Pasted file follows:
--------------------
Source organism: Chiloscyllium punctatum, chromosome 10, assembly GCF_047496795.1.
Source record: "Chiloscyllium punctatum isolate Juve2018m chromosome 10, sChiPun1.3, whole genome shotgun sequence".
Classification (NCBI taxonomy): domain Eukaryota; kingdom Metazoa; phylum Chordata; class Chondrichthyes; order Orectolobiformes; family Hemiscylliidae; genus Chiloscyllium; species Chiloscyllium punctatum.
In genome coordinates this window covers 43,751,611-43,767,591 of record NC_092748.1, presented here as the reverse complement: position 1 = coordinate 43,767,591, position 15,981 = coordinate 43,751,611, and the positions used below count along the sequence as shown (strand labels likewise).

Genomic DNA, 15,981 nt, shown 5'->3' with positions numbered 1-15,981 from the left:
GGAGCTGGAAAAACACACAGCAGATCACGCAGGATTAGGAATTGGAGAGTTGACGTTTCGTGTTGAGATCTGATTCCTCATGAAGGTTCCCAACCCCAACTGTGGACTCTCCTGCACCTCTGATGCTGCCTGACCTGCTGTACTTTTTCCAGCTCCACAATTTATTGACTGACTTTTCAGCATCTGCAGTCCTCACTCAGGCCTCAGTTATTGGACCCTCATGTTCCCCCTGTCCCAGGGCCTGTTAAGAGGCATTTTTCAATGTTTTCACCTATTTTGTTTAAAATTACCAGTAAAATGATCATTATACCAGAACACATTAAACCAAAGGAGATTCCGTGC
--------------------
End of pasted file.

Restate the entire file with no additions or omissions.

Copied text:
Source organism: Chiloscyllium punctatum, chromosome 10, assembly GCF_047496795.1.
Source record: "Chiloscyllium punctatum isolate Juve2018m chromosome 10, sChiPun1.3, whole genome shotgun sequence".
Classification (NCBI taxonomy): domain Eukaryota; kingdom Metazoa; phylum Chordata; class Chondrichthyes; order Orectolobiformes; family Hemiscylliidae; genus Chiloscyllium; species Chiloscyllium punctatum.
In genome coordinates this window covers 43,751,611-43,767,591 of record NC_092748.1, presented here as the reverse complement: position 1 = coordinate 43,767,591, position 15,981 = coordinate 43,751,611, and the positions used below count along the sequence as shown (strand labels likewise).

Genomic DNA, 15,981 nt, shown 5'->3' with positions numbered 1-15,981 from the left:
GGAGCTGGAAAAACACACAGCAGATCACGCAGGATTAGGAATTGGAGAGTTGACGTTTCGTGTTGAGATCTGATTCCTCATGAAGGTTCCCAACCCCAACTGTGGACTCTCCTGCACCTCTGATGCTGCCTGACCTGCTGTACTTTTTCCAGCTCCACAATTTATTGACTGACTTTTCAGCATCTGCAGTCCTCACTCAGGCCTCAGTTATTGGACCCTCATGTTCCCCCTGTCCCAGGGCCTGTTAAGAGGCATTTTTCAATGTTTTCACCTATTTTGTTTAAAATTACCAGTAAAATGATCATTATACCAGAACACATTAAACCAAAGGAGATTCCGTGC